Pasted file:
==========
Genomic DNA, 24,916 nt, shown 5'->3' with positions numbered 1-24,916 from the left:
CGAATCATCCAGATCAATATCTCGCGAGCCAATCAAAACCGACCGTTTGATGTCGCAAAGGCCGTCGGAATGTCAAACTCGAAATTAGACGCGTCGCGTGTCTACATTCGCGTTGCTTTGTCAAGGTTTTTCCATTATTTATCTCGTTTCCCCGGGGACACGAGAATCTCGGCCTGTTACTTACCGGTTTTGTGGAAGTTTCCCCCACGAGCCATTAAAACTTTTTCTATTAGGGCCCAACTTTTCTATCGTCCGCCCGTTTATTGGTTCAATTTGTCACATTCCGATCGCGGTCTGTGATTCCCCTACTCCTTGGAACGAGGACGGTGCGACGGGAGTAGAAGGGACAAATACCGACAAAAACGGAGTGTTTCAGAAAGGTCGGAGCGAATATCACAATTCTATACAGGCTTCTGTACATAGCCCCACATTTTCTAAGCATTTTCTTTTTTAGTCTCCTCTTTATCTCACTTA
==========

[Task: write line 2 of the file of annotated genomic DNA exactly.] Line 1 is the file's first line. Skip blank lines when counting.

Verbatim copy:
CGAATCATCCAGATCAATATCTCGCGAGCCAATCAAAACCGACCGTTTGATGTCGCAAAGGCCGTCGGAATGTCAAACTCGAAATTAGACGCGTCGCGTGTCTACATTCGCGTTGCTTTGTCAAGGTTTTTCCATTATTTATCTCGTTTCCCCGGGGACACGAGAATCTCGGCCTGTTACTTACCGGTTTTGTGGAAGTTTCCCCCACGAGCCATTAAAACTTTTTCTATTAGGGCCCAACTTTTCTATCGTCCGCCCGTTTATTGGTTCAATTTGTCACATTCCGATCGCGGTCTGTGATTCCCCTACTCCTTGGAACGAGGACGGTGCGACGGGAGTAGAAGGGACAAATACCGACAAAAACGGAGTGTTTCAGAAAGGTCGGAGCGAATATCACAATTCTATACAGGCTTCTGTACATAGCCCCACATTTTCTAAGCATTTTCTTTTTTAGTCTCCTCTTTATCTCACTTA